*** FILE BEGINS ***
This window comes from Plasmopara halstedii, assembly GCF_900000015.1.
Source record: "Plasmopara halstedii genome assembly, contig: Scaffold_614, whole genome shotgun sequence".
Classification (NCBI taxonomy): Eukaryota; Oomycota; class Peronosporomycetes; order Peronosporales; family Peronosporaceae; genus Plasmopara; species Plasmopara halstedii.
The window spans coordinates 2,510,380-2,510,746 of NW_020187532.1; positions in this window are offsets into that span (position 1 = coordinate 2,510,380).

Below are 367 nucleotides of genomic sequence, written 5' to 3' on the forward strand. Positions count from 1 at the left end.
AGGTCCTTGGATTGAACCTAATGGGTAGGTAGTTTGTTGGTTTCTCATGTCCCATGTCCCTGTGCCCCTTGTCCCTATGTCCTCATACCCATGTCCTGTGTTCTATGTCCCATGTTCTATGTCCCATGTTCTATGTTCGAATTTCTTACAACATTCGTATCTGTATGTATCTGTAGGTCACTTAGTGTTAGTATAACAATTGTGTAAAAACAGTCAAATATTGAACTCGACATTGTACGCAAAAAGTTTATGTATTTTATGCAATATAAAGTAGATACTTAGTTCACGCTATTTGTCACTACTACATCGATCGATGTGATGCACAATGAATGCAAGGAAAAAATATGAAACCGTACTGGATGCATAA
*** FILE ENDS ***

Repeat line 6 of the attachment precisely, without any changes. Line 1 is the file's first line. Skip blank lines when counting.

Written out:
AGGTCCTTGGATTGAACCTAATGGGTAGGTAGTTTGTTGGTTTCTCATGTCCCATGTCCCTGTGCCCCTTGTCCCTATGTCCTCATACCCATGTCCTGTGTTCTATGTCCCATGTTCTATGTCCCATGTTCTATGTTCGAATTTCTTACAACATTCGTATCTGTATGTATCTGTAGGTCACTTAGTGTTAGTATAACAATTGTGTAAAAACAGTCAAATATTGAACTCGACATTGTACGCAAAAAGTTTATGTATTTTATGCAATATAAAGTAGATACTTAGTTCACGCTATTTGTCACTACTACATCGATCGATGTGATGCACAATGAATGCAAGGAAAAAATATGAAACCGTACTGGATGCATAA